Te Kete Ipurangi Navigation:

Te Kete Ipurangi

Te Kete Ipurangi user options:

Strengthening Māori identity, language, and culture

Video Help

Duration: 3:21

Students and parents talk about the difference marae-based learning has made to their engagement, motivation, and confidence. Students are sharing their learning about their own history with their parents and also using digital technologies to share it more widely.

Probably one of the biggest things with the programme in terms of seeing with Tuawaerenga is the fact that he’s come home really engaged and motivated in what he’s been doing. So beforehand we had sort of “how’s your day been?” “oh yeah it’s been ok”, but now he’s sort of got something he can hook himself into. Like the other day we were driving into New Plymouth and he said to me as we were driving along “hey mama do you know how Mt Taranaki got it’s name?” and I said “oh no, no I don’t know that” and he, what he did is he retold the story with everything, all the detail and using the right kupu and just he knew exactly what it was all about. So we picked up the cellphone and he recorded it just as that. So he’s sort of starting to use devices like he hasn’t before. Starting to think about being able to transfer the knowledge of using the iPad into cellphones and things like that.

The benefits I’m seeing for Dane has been amazing. He’s been quite shy but having been doing this he comes home, his te reo is really awesome, he’s really good at pronunciation and he’s come out of his shell.

I explained how Taranaki got it’s name, and usually I’m shy pronouncing it to other people so I used Tellegami and then I gave the iPad to the person I wanted to show it to and then they’d look at it and then they’d give me the feedback and then whatever they said I could work on. With Tellegami you take a picture and that picture is the background, and then you’ve got a little character and when you speak the character does the gestures. If you make a mistake you can erase that one and make a new one, and if you don’t like that you can just keep doing it and doing it as much as you want to make it perfect.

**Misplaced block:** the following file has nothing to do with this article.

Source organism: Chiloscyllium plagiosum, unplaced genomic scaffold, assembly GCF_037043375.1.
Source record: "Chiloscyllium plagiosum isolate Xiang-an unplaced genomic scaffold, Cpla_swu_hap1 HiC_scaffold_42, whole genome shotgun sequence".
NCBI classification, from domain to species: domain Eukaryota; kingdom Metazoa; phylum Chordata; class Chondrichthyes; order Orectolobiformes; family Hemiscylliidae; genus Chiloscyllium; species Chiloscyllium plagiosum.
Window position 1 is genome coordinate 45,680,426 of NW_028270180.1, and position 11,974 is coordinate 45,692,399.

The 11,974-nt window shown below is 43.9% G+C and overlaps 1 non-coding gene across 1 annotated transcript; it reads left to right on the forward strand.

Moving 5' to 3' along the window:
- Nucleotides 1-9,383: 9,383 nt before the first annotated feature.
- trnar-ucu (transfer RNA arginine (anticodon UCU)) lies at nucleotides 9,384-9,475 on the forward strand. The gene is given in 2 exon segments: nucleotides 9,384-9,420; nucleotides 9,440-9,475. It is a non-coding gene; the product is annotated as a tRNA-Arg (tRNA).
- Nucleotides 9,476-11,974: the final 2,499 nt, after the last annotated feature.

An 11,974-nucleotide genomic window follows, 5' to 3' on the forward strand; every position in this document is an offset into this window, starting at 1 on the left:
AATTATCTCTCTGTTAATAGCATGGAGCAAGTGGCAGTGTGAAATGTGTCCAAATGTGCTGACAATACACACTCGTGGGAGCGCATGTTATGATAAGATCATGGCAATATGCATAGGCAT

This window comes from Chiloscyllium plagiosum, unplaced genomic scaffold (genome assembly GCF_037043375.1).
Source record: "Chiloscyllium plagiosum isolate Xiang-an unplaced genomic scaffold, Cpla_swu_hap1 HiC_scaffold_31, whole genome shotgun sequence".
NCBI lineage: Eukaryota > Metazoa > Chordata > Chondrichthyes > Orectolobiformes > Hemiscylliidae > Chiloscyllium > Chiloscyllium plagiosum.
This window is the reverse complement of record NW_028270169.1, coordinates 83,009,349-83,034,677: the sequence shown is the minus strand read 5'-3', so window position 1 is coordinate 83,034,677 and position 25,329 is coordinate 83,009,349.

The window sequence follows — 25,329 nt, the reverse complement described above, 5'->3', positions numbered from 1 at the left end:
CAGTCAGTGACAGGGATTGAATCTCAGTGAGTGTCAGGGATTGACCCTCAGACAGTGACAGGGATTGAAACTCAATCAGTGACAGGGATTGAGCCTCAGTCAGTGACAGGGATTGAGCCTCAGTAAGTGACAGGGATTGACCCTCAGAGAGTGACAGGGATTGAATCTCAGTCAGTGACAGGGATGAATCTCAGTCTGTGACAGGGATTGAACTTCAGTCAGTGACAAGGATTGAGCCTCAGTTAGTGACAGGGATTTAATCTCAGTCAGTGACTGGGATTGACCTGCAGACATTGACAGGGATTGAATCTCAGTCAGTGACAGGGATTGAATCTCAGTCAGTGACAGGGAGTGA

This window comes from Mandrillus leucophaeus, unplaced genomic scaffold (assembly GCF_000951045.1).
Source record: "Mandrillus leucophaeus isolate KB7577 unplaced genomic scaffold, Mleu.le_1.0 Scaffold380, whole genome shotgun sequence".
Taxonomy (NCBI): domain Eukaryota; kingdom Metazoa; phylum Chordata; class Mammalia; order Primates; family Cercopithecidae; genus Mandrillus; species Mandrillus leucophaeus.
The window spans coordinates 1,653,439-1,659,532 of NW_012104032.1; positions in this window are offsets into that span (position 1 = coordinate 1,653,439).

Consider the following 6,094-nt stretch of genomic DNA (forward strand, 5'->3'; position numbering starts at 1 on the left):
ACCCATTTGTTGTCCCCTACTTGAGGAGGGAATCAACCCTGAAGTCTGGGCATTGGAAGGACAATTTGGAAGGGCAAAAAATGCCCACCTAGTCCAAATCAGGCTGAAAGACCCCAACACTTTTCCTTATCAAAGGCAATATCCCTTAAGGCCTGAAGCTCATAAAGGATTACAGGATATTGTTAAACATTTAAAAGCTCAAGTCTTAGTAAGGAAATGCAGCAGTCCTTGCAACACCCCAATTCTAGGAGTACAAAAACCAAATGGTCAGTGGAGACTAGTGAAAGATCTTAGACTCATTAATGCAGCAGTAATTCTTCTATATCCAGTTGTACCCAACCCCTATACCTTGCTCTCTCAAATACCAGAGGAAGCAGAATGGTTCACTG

I like making things on Educreations, like little pictures of the thing that we’re talking about. You can use tonnes of colours, you can record your voice. So there’s like the words down the bottom and then I record my voice saying the words with the, and it’s kind of like a slideshow of the comic.

I think the biggest thing as a Mum is it made me realise how, like the real value of the programme because he felt so confident in being able to retell the story but really in his own words. So he could name all the names that I don’t, I’m not even familiar with the names, but he could tell me and his younger brother was listening, and the story, and it kind of led to this big discussion around Mt Taranaki, which then he went on to tell his grandparents and aunties and uncles. So as you can imagine, that gave him, you know as a parent, he was, there was that sense of pride about him knowing, having that knowledge that we don’t have and we didn’t have the opportunity to have as children growing up for whatever reason it is, so yeah.
(reciting a pātere)

Tags: Primary, Community engagement, Cultural responsiveness, Inclusion, MASAM, Te reo Māori, Māori, Whānau engagement, Place-based learning